The 2014 Toronto International Film Festival just wrapped up yesterday with The Imitation Game winning the coveted People’s Choice award, which is considered a semi-reliable bellwether for the Oscars. But Peter Strickland’s The Duke Of Burgundy, a clever play on lush ’70s Eurotica movies, won the coveted Dissolve’s Choice award, while Adam Sandler brought up the rear in two different terrible movies. Here are our critics’ choices for the best and worst of TIFF 2014:
1. The Duke Of Burgundy (dir. Peter Strickland): Come for the knowing parody of 1970s softcore erotica, involving two women who play master and servant; stay for the shockingly heartfelt dissection of long-term relationships in which each lover works overtime to share the other’s esoteric interests. The film’s outré surface and tender core are equally bewitching, and perfectly complementary. Sublime.
2. Breathe (dir. Mélanie Laurent): Having burned up the screen as an actor in films like Inglourious Basterds and Beginners, Laurent steps behind the camera to tell the harrowing story of an abusive friendship between two French teenagers. Neither demonizing nor sanctifying either woman, Breathe transfers the familiar seesaw rhythm of codependence to a fresh context that amplifies its emotional power.
3. Heaven Knows What (dir. Josh & Benny Safdie): Right from the beginning of this free-floating immersion into New York junkie life, an assaultive electronic soundscape makes it clear that the Safdie brothers (Daddy Longlegs) have no intention of falling back on clichés. And they’ve made a major find in non-pro lead actor Arielle Holmes, whose real-life adventures on the mean streets inspired the movie.
Men, Women & Children (dir. Jason Reitman): Reitman’s alarming nosedive into tone-deaf idiocy (see last year’s Labor Day) continues with this sprawling, laughably alarmist treatise on the dangers of the Internet age. Imagine the hysterical irrelevance of the Y2K scare in the form of a multi-character epic.
1. The Duke Of Burgundy (dir. Peter Strickland): The only movie I’ve ever seen twice at a single festival, Strickland’s fetishistic pastiche of 1970s Eurotica appealed to me first as someone who’s watched a lot of those old softcore movies, where innocents play out their dark desires in opulent mansions. But as with Strickland’s Berberian Sound Studio, what distinguishes The Duke Of Burgundy is that Strickland’s formalist exercise contains actual human beings, who get bored and frustrated—but also thrilled—by all the preparation that goes into their daily sex games.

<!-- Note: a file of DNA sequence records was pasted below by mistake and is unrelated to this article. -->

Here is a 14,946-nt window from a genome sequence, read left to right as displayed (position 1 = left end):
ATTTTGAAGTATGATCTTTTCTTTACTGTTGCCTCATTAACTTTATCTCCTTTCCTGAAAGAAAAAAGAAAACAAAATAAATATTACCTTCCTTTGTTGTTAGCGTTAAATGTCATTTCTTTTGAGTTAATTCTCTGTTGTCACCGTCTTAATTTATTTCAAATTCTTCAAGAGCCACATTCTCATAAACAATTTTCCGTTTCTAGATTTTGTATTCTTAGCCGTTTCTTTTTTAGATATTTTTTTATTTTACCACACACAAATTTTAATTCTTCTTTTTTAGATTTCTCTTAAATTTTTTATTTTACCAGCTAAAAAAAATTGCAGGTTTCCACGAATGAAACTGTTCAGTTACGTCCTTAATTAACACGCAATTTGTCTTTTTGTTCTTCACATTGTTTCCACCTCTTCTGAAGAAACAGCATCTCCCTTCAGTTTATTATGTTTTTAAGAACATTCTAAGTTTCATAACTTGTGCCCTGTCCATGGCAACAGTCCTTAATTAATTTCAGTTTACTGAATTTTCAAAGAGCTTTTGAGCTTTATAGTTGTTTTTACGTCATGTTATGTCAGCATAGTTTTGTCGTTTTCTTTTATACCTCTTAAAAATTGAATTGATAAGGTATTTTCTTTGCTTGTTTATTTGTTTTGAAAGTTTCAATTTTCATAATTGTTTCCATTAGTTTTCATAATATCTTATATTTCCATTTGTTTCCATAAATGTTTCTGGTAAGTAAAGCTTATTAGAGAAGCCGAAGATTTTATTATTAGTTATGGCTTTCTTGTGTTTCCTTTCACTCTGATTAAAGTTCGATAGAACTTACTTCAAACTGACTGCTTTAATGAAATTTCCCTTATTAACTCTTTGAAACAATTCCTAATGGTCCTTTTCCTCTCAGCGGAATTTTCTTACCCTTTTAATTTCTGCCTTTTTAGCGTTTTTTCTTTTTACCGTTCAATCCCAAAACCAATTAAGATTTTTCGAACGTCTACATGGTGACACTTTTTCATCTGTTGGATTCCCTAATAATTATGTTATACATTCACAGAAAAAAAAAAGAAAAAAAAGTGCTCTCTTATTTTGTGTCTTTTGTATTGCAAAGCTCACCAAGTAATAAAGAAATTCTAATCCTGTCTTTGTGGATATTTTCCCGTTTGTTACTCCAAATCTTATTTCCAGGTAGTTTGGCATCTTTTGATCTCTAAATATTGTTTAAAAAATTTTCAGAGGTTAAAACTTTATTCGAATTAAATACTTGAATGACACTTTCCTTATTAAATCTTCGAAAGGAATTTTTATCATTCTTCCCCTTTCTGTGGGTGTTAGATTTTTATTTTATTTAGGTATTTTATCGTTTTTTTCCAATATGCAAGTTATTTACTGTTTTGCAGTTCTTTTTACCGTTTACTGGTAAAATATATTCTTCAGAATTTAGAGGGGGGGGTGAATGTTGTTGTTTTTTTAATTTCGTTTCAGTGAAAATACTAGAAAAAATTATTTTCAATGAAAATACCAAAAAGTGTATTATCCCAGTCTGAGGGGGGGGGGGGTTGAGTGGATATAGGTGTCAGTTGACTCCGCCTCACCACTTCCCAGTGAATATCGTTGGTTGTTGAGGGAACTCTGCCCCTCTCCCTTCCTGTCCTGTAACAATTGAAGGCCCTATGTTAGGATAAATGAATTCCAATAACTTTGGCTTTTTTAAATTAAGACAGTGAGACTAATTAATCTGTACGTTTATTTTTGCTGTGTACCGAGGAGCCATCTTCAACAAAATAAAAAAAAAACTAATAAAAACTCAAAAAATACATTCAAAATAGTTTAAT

2. The Look Of Silence (dir. Joshua Oppenheimer): In the place of The Act Of Killing’s splashy re-creations of genocide, The Look Of Silence subs in the quiet, persistent inquisition of one man who’s lived his whole life side-by-side with the powerful men who murdered his brother. The result is a riveting, poetic film about how the winners and losers process the conflicts of the past.
3. Foxcatcher (dir. Bennett Miller): In a year full of memorable character sketches (including Jake Gyllenhaal’s stellar turn as a go-getting sociopath in Nightcrawler), I was unprepared for the three strong, complex characterizations in Miller’s muted true-crime drama. Channing Tatum as a sullen Olympic wrestler, Mark Ruffalo as his more popular and successful older brother, and Steve Carell as a capricious, manipulative billionaire all play off each other in ways that make Foxcatcher into a reserved but insightful study of how people of different means pursue the American dream.
Good Kill (dir. Andrew Niccol): Give Niccol credit for doing a lot of research into the culture, processes, and ethical concerns of the U.S. military’s drone program, but Good Kill is really just an advocacy doc posing as a fiction feature, with characters swapping speeches about the evils and necessities of drone warfare, in between scenes of them following orders to bomb non-combatants. And while Ethan Hawke’s performance as a benumbed joystick-jockey makes the case for what this program is doing to its participants, his monotone mumble leaves Good Kill as hero-less as it is plotless.
1. The Look Of Silence (dir. Joshua Oppenheimer): Oppenheimer’s follow-up/companion piece to The Act Of Killing is somehow more disturbing, if not more innovative, in confronting the terrible reality of the perpetrators of Indonesian genocide in the late 1960s still enjoying immense political power. By pointing out this very large elephant in the room, the film shows unfathomable courage in the face of unfathomable evil.
2. Winter Sleep (dir. Nuri Bilge Ceylan): Ceylan’s Palme d’Or-winner returns to the arid region of his Once Upon A Time In Anatolia for a rich drama about the tragic folly of a wealthy man who believes himself to be helpful and wise, but is too arrogant to understand why the locals—and his family—detest him.
3. It Follows (dir. David Robert Mitchell): A close call between this and The Duke Of Burgundy, but scary, original indie horror movies are so rare to find and its gimmicky conceit—about a slow-moving creature that takes multiple forms and will keep relentlessly pursuing its victims until they’re dead or are “passed along” to a sexual partner—pays off in skin-crawling fashion. The aggressive sound design is a particular plus.
The Cobbler (dir. Tom McCarthy): Didn’t think any movie could top Men, Women & Children for worst-of-the-fest honors, least of all a seemingly bland, innocuous magical realist comedy about a shoe repairman who discovers he can change into another person by slipping into their shoes. McCarthy’s comic timing is several beats too slow throughout, but once the plot starts twisting, the film really circles the drain.